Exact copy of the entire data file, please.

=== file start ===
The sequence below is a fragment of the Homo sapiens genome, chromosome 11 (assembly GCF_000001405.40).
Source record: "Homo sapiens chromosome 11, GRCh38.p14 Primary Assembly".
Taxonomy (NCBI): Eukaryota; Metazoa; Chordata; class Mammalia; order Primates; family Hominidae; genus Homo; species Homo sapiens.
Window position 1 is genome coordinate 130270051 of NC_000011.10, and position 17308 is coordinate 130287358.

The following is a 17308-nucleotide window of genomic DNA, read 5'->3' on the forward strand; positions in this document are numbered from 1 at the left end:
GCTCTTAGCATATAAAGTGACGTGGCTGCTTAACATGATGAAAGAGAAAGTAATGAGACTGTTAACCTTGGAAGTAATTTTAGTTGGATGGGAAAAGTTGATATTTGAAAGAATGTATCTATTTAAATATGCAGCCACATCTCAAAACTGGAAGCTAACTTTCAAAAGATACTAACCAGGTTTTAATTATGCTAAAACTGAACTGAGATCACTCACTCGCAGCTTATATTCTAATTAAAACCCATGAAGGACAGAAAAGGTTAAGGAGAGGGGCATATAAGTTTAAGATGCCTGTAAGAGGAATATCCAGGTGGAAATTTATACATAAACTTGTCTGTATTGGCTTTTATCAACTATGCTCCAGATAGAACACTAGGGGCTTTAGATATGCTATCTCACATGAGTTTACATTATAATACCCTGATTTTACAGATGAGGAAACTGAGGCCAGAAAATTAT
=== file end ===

The sequence below is a fragment of the Homo sapiens genome, chromosome 11 (assembly GCF_000001405.40).
Source record: "Homo sapiens chromosome 11, GRCh38.p14 Primary Assembly".
Taxonomy (NCBI): Eukaryota; Metazoa; Chordata; class Mammalia; order Primates; family Hominidae; genus Homo; species Homo sapiens.
Window position 1 is genome coordinate 130270051 of NC_000011.10, and position 17308 is coordinate 130287358.

The following is a 17308-nucleotide window of genomic DNA, read 5'->3' on the forward strand; positions in this document are numbered from 1 at the left end:
GCTCTTAGCATATAAAGTGACGTGGCTGCTTAACATGATGAAAGAGAAAGTAATGAGACTGTTAACCTTGGAAGTAATTTTAGTTGGATGGGAAAAGTTGATATTTGAAAGAATGTATCTATTTAAATATGCAGCCACATCTCAAAACTGGAAGCTAACTTTCAAAAGATACTAACCAGGTTTTAATTATGCTAAAACTGAACTGAGATCACTCACTCGCAGCTTATATTCTAATTAAAACCCATGAAGGACAGAAAAGGTTAAGGAGAGGGGCATATAAGTTTAAGATGCCTGTAAGAGGAATATCCAGGTGGAAATTTATACATAAACTTGTCTGTATTGGCTTTTATCAACTATGCTCCAGATAGAACACTAGGGGCTTTAGATATGCTATCTCACATGAGTTTACATTATAATACCCTGATTTTACAGATGAGGAAACTGAGGCCAGAAAATTAT